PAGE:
Microsoft, Azul Partnership Brings Java to Azure
- By John K. Waters
Microsoft and Azul Systems are partnering to allow Java developers on Azure and Azure Stack to build and run production Java applications using Zulu Enterprise, the commercially supported edition of Azul's flagship Java runtime.
For its part, Microsoft will be making fully compatible and compliant commercial builds of Java SE available for Java developers on its Azure cloud computing platform and its Azure Stack hybrid solution. Sunnyvale, Calif.-based Azul will be providing fully-supported Zulu Enterprise builds of OpenJDK for Azure for all long-term support (LTS) versions of Java, starting with Java SE 7, 8, and 11.
This isn't actually a new partnership, explained Scott Sellers, Azul Systems president and CEO, but an extension of an existing relationship that began back in 2014.
"We have been delivering certified builds of OpenJDK to Microsoft for several years now," Sellers said. "The announcement in 2014 was the first time we named our Zulu offering. With today's announcement we're extending our partnership to deliver fully supported builds of Zulu Enterprise to the community of Azure-based Java developers. And it's free for those Azure customers.
This new Java offering is designed to make Azure-based Java deployments "worry-free," wrote Asir Selvasingh, Principal Program Manager in Microsoft's Azure Developer Experience group, in a blog post, by incorporating quarterly security updates, bug fixes, and critical out-of-band updates and patches as needed.
"We know that Java developers will continue to make heavy use of Java 7 and 8 for years to come, Selvasingh wrote. "This motivated us to work with Azul Systems in order to deliver a seamless remedy for a looming concern on so many people's minds. Java developers using Azure can migrate to new versions of Java at their own pace and with peace of mind."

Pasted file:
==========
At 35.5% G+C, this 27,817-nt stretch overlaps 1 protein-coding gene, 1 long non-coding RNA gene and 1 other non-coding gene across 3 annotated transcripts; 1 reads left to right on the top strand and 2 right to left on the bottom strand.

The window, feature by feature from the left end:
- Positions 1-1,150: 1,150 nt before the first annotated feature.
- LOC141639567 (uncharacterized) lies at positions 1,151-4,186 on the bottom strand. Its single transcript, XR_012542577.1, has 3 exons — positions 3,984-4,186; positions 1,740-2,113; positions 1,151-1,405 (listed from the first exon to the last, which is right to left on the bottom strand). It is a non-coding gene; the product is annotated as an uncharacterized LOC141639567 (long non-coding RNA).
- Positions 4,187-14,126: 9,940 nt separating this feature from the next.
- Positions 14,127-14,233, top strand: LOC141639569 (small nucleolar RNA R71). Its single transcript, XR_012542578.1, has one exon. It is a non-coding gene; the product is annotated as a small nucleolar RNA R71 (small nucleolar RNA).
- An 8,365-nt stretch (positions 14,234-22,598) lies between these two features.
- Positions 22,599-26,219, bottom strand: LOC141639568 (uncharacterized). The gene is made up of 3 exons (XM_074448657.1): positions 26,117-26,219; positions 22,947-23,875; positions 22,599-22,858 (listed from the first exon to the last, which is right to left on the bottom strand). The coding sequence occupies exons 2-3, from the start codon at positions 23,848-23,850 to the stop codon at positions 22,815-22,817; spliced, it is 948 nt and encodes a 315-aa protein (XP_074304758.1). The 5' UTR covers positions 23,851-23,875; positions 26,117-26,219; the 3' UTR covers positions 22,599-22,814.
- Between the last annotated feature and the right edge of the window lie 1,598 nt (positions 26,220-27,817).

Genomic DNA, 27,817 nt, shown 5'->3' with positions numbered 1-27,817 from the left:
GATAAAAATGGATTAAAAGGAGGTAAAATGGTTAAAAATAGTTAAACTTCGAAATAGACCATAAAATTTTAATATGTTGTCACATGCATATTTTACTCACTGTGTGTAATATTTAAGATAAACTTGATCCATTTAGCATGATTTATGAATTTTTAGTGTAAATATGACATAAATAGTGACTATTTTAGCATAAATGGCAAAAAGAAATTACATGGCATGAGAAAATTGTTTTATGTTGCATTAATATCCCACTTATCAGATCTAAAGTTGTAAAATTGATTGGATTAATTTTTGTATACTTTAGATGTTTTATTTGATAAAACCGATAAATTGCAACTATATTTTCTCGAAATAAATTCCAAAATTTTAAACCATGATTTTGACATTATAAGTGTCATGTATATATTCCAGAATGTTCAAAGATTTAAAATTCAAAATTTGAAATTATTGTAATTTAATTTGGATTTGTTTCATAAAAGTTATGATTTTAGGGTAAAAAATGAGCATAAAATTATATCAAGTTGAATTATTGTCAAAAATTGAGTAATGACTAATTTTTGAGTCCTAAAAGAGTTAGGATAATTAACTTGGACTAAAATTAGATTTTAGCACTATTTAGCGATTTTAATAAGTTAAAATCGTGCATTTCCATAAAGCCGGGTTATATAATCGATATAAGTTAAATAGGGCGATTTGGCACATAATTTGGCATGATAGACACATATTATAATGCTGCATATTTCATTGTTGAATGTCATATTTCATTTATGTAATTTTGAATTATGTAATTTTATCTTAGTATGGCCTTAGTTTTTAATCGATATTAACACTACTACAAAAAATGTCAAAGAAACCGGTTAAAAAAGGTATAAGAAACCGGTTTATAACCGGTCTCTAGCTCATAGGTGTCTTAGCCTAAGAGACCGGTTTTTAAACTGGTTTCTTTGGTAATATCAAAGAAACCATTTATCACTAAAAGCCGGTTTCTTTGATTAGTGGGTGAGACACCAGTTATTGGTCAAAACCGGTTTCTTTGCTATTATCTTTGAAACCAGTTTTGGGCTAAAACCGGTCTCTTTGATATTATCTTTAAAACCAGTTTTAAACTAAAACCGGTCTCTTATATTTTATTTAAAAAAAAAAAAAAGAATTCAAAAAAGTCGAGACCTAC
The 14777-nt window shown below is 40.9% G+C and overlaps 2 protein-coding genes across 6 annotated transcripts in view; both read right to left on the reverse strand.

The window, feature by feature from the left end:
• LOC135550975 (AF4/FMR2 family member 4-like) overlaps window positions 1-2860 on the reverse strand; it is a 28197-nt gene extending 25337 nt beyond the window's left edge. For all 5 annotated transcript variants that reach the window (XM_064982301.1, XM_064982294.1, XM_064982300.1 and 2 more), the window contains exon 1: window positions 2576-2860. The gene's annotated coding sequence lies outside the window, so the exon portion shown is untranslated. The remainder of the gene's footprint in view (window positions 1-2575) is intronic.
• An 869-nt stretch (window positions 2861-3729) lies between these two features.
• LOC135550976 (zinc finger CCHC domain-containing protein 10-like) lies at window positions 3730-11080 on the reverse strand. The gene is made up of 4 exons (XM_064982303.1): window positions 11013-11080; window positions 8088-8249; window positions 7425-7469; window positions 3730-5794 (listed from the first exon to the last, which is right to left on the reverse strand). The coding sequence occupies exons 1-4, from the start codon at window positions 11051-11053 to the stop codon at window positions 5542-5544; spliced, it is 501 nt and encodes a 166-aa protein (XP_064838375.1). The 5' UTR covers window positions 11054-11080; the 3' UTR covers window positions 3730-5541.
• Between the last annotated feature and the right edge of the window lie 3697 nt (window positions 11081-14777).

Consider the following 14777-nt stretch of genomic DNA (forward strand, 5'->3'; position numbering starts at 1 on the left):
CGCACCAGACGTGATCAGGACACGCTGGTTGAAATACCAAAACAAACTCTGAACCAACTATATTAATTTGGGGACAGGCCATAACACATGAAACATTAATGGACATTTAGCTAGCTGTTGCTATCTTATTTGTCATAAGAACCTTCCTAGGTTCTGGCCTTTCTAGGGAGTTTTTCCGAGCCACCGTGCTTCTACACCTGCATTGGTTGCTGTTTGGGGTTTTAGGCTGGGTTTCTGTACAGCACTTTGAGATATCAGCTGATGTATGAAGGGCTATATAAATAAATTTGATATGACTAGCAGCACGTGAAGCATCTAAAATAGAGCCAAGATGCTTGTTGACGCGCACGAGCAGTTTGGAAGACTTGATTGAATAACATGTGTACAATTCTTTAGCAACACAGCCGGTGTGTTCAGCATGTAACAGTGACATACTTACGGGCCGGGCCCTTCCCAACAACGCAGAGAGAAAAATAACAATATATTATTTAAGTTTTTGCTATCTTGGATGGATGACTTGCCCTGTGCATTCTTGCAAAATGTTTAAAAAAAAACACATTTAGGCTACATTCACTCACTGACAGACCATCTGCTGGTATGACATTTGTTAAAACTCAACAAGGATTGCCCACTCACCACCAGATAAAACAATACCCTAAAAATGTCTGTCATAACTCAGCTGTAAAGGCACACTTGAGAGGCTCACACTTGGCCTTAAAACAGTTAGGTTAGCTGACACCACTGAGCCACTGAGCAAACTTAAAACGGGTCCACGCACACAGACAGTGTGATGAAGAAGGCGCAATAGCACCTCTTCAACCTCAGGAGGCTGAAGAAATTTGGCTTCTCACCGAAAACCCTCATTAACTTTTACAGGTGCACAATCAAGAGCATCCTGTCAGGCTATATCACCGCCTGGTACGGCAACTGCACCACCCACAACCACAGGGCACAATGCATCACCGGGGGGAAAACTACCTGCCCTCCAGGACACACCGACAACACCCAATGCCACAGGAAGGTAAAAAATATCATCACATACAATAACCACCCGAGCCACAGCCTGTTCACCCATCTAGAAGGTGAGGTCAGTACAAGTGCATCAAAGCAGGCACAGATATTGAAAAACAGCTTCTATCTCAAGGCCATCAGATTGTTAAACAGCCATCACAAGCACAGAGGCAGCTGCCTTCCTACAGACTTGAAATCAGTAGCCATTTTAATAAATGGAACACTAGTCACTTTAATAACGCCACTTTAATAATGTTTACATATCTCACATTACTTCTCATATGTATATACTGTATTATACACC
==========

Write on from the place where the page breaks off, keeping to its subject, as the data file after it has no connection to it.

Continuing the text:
That "looming concern" stems from the accelerated release cadence for Java, which Oracle began implementing this year. The faster schedule provides for a feature release every six months, update releases every quarter, and a long-term support (LTS) release every three years. The JDK 10 release in March was a feature release, and the first in the new rapid release cadence. JDK 11, the first LTS release, was announced this week.
Although the accelerated cadence was greeted by the Java community largely as a positive development, Sellers has pointed out that it's going to leave some widely used versions of Java without long-term support, including Java 8, which has been in the market for a long time and is by far the most widely used version of Java.
"We like the thinking behind the faster release cadence," Sellers said. "And I believe it has energized the Java community in a way we haven't seen in years. But it does mean that Oracle will be focused on newer versions of Java, and effectively letting others worry about maintaining older versions. I think that's a fair position; at some point, you've got to stop worrying about the older versions. But it means that someone else has to pick up the ball."
Azul's Zulu Enterprise builds of OpenJDK are compatible and compliant builds of OpenJDK that have been extensively tested and certified by Azul Systems, Selvasingh noted in his post. And the company provides its own quarterly security updates and bug fixes for its builds of OpenJDK, as well as out-of-band security and stability updates and bug fixes for Azure users. Azul contributes those fixes back to the OpenJDK community.
Azul has published a countdown clock on its Web site that is marking time until the end of free public updates for Java 8, which Oracle has set for January 2019.
Further information can be found on Microsoft's site.
John has been covering the high-tech beat from Silicon Valley and the San Francisco Bay Area for nearly two decades. He serves as Editor-at-Large for Application Development Trends (www.ADTMag.com) and contributes regularly to Redmond Magazine, The Technology Horizons in Education Journal, and Campus Technology. He is the author of more than a dozen books, including The Everything Guide to Social Media; The Everything Computer Book; Blobitecture: Waveform Architecture and Digital Design; John Chambers and the Cisco Way; and Diablo: The Official Strategy Guide.